The Birkie 200k has been over for a few days now and my legs are finally able to support my girth without my face grimacing. A few things I enjoyed about the course are as follows in no particular order 1) Elk herds by the side of the road, 2) challenging courses, 3) yummy post ride food, 4) and Mike Bingle's miraculous return to the group after stopping at the start of Timber Rd and chasing mile after mile and finally attaching himself after we crossed Hwy 26. A few things I did not enjoy about the ride, again in no particular order 1) riders sans fenders, 2) riders w/ fenders but sans mudflaps, 3) ill fitting clothes on riders showing off a bit more than I want to see in a paceline, and 4) that all good rides must come to an end.
Rando pal Philippe Andre and myself exchanged emails and phone calls throughout the week discussing the various luxuries of driving versus the practicalities of MAX'ing but in the end decided due to the one-chance-to-get-it-right train schedule we'd go the auto route. He graciously picked me up at my apartment at 5:30am and off we went. I can recall many early mornings riding the six or seven miles to my friend's house to carpool to a race in some gawd forsaken hole in Middle Oregon with my spare wheels strapped to my back. Philippe...thanks for coming to get me.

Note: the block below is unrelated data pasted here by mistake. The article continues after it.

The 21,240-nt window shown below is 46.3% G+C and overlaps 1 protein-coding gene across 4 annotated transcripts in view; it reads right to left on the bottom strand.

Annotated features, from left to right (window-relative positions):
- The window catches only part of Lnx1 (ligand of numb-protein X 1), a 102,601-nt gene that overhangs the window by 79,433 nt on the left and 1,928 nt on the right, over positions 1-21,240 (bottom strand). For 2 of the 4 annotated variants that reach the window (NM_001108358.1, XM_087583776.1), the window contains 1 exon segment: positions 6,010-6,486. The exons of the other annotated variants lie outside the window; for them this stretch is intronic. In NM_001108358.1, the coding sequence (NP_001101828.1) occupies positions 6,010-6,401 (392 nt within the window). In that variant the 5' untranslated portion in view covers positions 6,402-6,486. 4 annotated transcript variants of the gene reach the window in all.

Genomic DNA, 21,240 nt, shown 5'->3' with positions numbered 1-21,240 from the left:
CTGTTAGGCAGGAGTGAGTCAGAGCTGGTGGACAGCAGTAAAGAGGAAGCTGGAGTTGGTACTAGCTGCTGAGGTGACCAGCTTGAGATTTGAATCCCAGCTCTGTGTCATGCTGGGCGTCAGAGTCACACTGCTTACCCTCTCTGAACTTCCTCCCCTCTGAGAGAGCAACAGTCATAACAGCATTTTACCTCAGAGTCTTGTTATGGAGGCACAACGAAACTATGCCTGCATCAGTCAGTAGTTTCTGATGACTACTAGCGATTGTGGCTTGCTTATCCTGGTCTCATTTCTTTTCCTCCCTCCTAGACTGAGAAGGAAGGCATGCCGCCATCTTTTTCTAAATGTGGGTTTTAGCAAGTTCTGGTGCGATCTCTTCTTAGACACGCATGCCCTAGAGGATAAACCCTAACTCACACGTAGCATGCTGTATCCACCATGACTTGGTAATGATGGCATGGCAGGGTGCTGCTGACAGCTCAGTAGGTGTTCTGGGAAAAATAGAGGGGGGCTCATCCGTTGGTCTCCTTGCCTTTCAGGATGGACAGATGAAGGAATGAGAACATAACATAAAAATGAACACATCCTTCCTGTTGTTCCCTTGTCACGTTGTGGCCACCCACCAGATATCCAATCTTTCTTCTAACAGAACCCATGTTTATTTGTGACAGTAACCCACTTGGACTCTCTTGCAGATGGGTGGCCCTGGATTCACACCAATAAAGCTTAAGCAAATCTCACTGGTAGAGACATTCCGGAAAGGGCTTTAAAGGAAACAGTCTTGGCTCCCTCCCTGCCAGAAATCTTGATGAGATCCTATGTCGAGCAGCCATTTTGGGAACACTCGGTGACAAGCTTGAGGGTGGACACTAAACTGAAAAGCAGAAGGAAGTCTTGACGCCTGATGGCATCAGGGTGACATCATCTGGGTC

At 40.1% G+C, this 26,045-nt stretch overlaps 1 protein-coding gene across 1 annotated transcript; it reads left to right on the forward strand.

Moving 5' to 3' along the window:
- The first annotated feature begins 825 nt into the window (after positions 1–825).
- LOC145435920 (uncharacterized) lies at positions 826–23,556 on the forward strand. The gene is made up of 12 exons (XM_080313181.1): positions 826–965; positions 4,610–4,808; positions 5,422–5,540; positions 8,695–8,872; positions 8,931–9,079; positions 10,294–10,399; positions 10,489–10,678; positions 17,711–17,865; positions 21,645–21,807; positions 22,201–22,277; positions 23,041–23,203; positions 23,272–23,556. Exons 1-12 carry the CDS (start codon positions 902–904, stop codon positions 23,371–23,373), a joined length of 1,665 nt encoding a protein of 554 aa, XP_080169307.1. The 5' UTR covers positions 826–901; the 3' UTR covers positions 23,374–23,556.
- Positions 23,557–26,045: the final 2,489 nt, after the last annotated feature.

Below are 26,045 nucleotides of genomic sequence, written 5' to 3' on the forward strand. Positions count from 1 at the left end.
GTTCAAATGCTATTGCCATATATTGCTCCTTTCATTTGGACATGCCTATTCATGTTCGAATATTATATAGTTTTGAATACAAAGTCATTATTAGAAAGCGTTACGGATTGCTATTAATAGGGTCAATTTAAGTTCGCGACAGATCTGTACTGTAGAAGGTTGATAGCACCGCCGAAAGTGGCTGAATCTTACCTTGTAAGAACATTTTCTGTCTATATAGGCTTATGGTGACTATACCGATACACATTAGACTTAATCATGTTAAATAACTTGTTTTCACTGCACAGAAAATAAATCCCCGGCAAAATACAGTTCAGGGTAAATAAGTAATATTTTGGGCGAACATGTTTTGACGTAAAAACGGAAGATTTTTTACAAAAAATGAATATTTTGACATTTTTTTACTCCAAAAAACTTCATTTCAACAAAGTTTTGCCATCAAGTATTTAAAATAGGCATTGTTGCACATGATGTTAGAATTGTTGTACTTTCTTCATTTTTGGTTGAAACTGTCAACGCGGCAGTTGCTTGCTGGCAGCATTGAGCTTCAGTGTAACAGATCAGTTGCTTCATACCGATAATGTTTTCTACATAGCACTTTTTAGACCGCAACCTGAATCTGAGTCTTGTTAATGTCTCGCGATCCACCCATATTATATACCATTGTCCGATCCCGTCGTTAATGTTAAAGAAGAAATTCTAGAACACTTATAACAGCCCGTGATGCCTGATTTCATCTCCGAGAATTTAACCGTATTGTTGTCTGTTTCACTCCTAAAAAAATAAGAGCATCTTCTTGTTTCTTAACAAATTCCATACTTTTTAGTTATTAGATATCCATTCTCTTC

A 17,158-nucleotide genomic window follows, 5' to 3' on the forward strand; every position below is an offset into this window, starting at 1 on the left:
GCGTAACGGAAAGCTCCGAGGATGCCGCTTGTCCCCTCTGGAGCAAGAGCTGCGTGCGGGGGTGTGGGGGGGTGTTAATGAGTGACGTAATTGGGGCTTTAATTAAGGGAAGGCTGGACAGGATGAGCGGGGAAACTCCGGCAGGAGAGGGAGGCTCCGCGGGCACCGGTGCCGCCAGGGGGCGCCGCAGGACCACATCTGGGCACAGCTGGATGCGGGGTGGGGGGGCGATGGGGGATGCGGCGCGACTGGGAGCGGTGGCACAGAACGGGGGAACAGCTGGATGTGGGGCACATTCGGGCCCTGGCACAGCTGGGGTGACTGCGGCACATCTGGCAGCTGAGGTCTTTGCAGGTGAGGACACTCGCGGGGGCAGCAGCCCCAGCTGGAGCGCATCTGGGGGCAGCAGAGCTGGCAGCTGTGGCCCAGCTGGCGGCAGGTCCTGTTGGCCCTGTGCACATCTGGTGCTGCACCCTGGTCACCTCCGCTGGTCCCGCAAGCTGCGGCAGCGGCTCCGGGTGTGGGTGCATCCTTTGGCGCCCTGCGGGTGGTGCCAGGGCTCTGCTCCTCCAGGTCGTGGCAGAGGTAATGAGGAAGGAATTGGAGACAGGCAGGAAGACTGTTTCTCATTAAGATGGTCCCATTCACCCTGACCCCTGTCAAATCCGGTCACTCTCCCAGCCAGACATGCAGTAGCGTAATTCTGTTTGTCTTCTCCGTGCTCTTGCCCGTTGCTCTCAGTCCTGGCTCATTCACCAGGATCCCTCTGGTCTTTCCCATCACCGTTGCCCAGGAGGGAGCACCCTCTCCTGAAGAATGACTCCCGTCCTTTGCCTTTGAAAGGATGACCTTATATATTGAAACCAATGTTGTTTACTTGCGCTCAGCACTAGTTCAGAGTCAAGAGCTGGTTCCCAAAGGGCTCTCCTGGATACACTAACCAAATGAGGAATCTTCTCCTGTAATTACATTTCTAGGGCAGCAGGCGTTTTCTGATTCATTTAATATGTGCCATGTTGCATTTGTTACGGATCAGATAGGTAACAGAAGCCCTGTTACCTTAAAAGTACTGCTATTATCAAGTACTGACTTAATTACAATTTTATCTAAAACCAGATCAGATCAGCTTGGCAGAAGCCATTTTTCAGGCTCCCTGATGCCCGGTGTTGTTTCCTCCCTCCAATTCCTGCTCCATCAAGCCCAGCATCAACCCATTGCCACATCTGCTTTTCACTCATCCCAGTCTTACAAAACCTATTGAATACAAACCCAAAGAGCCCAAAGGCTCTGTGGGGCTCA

We arrived at the parking lot using Susan's dancing headlamps as a beacon calling to us. I'm sure there's a whole parallel about those singing sirens on the craggy rocks of yore and how epic rando events could be misconstrued, but I'm not seeing it right now.
I made the executive decision to go into the Lodge and get dressed inside where I could see what I was putting on and in what order. I'm frequently confusing my socks and my shoes. What happens is all my old chummy teammates come by and point it out to me, usually mid-race, and I feel dumb. Little do they know I've got socks on underneath and it's a FASHION STATEMENT so a pox on them.
A big turn out was great to see. My guess is the year of PBP has something to do with it, but I'm sure Oregon randoneurring being under 'new management' has something to do with it as well. Showing up to a NE Portland park to meet five other riders to start a 400k equals no fun.
The way out of town was the same as years past. It seemed like our little group of 12 or so formed pretty quickly as we chased a loan rider for a few miles. Sometimes I think I should bring my rollers to warm up in the parking lot so the first few pedal turns aren't such a shock to me.
The weather was intermittent with wet and dirty roads. I tucked in behind Washintgon Ken in the paceline, but because of his short stature, all the road spray from the three other non-fendered riders in front of him caught me square in the face. Blech. I can't very well give my sponsors their public advertising if it's coverd in mud spray.
The first control was at the usual off-the-beaten-path location as last years 200k so I was prepared for the road turning to mud puddles and gravel. I got my card signed, topped off the water bottle, and used the little boys room. I shoved a few mini-pretzels down my gullet, saddled up, and headed out. The group of gentlemen I was with were caught somewhat unawares as I heard the familiar sounds of cleats clipping into pedals and my name followed by four letter words. I'm not here to make friends! Just kidding, I try to be friendly. Ask anyone. I just wanted to keep 'em rolling as KP says and with my own directions I figured no problem.